2016 Film Essays

The Exaggerated Joy of Jûzô Itami’s ‘Tampopo’


A mix between the work of Nagisa Oshima and Yasujirō Ozu, Tampopo is a funnily mad and subversive Western. Like Oshima, director Jûzô Itami addresses taboo subjects, and so the film becomes rife with rule-breaking on a number of levels. Characters break societal norms and Itami himself breaks conventional rules of cinema with a Brechtian narrative and parody of the Western genre. Unlike Oshima’s films, however, Itami’s Tampopo has a sincerity to it that distances the film from dark irony. And so, the sincerity and camerawork feels reminiscent of Ozu’s work. Despite Itami’s constant disruption of the narrative, his visuals remain rather formal, although that’s not to say he doesn’t have a few tricks up his sleeve. During one scene, two characters fight under a freeway, as Itami slowly pans the camera out until each become miniscule figures against the larger backdrop of the city. In turn, the punchline of the scene becomes the absurdity of their machismo among the daily activities of the thriving landscape that couldn’t care less about them.

In making Tampopo a comedy, Itami doesn’t simply parody the Western and highlight taboos, he takes things to an absurd and genuine sense of extreme. The comedy therein lies in the characters’ behaviors and their way of taking everything so serious, whereas the audience can only laugh at the ironic melodrama. Itami understands this, of course, so the audience laughs with the film and not at it.


The story is centered on a pair of truck drivers, Goro (Tsutomu Yamazki) and Gun (Ken Watanabe). During one rainy night, the two decide to stop at a local ramen shop. Like all Westerns, the entrance scene becomes foreboding. Ruffians, drunks and other shady figures immediately begin to stare them down, and it’s not long until Goro gets into a fight with the head boss Pisken (Rikiya Yasuoka). Despite the odds of battling five men, Goro shows himself to be cool, calm and collected, leading to the idea that he may just win. Itami doesn’t show the fight, instead choosing to focus on the grimaces of the Ramen shop owner Tampopo (Nobuko Miyamoto) and her son. Once again, Itami plays with audience expectations by depriving his viewers of the classic Western bar fight and by having the hero lose.

The next day, Goro awakens to a nursing Tampopo who thanks him for defending her the previous night. He continues to play it cool but finds himself surprised when Tampopo begs him to become her teacher. Goro may not be great at fighting, but he shows a prowess for understanding how ramen is made. With Tampopo’s shop on the brink of failure, he takes the woman in as a student, promising to save her shop and to turn her into a great chef.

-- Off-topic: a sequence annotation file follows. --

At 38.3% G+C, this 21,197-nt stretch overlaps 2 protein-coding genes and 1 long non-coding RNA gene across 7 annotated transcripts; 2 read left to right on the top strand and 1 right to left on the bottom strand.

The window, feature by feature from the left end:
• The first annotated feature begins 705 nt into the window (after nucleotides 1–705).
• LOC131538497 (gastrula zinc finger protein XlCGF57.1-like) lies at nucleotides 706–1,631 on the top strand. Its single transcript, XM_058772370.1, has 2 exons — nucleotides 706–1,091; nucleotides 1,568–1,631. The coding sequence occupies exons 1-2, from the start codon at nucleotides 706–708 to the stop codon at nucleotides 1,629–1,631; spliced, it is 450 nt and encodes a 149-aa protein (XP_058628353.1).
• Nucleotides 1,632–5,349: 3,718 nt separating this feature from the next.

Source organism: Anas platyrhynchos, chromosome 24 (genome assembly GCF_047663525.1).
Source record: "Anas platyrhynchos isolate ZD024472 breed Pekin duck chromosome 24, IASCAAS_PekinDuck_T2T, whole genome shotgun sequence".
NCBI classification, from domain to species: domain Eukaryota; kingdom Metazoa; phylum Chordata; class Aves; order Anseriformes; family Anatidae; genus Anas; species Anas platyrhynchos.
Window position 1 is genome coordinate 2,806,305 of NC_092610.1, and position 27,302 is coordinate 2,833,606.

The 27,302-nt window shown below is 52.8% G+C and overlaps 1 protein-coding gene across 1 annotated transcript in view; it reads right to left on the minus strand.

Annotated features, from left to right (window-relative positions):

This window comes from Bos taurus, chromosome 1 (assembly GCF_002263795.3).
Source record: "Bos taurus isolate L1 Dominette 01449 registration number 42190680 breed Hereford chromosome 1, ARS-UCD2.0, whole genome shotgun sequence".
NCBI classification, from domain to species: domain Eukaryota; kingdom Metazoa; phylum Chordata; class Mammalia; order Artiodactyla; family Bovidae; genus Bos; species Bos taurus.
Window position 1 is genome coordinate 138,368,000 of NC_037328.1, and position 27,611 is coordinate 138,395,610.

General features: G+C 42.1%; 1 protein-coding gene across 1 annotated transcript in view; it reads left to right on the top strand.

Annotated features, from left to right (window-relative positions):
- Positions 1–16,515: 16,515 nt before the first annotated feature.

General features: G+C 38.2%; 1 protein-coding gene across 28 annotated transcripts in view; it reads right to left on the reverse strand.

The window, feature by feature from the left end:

One of the ways Itami avoids Tampopo becoming a Rocky-like story lies in his use of micro-narratives against the bigger story of the titular woman. There’s a breadth of characters throughout the film, and Itami devotes at least one scene to each and their maddening surroundings. Within these smaller stories, Itami establishes the absurdity, comedy and — most importantly — the taboo-breaking of Tampopo. A stranger feeds a young boy ice cream despite the child being adorned with a sign that says “No sweets.” A woman weaves her way through a grocery store, prodding and ruining soft foods. In another digression, a young businessman (among his older elites) remains socially oblivious when he decides to be different and order something else.

These stories seemingly have nothing to do with the main focus of Tampopo and her shop. Goro, Gun and Tampopo aren’t necessarily part of these group of rule-breakers, although Goro does operate outside of conventions when it comes to his teaching methods (such as his own ramen teacher being a homeless man — one who belongs to a bigger group of cultured and educated homeless people, contrasting their ragtag appearance).

And so, breaking the rules grants the characters a sense of freedom. Itami parodies the Western, twisting it into a comedic story about ramen and characters unhinged from the norms (like the director). The world of Tampopo reflects Itami’s creative styling of cinematic freedom, ultimately represented by the lead and her path of learning how to be a great chef.


Goro’s teachings on how to make ramen seem to double as teachings on how to make movies. He tells Tampopo to watch other chefs cook and to incorporate their methods into her own. He brings on a group of experienced cooks to assist Tampopo, surrounding her with wisdom. When it comes to remodeling her shop, Goro takes into account the physical spacing of the bar so that the customers may be comfortable and Tampopo may be more efficient. In short, to replace the story of ramen with the metaphor of cinema, Itami highlights the idea of watching films to use their ideas in life, and to associate with people who live and breathe cinema, and so on. During a practice session, Goro looks around the kitchen and exclaims “I’m like a director,” further concreting the idea.

If Tampopo initially seems familiar, it’s only because Itami masks the exterior as a Western. From there, the film is a maddening ride of comedic absurdity and joy that offers a one of a kind experience.

Anthony Dominguez (@Dmngzzz) is an English/Film graduate from SUNY at Albany. His interests in cinema lie in independent and foreign films, as these works are less likely to be covered and consequently more likely to be forgotten. Anthony wishes to preserve their importance through his writing so others may discover these films.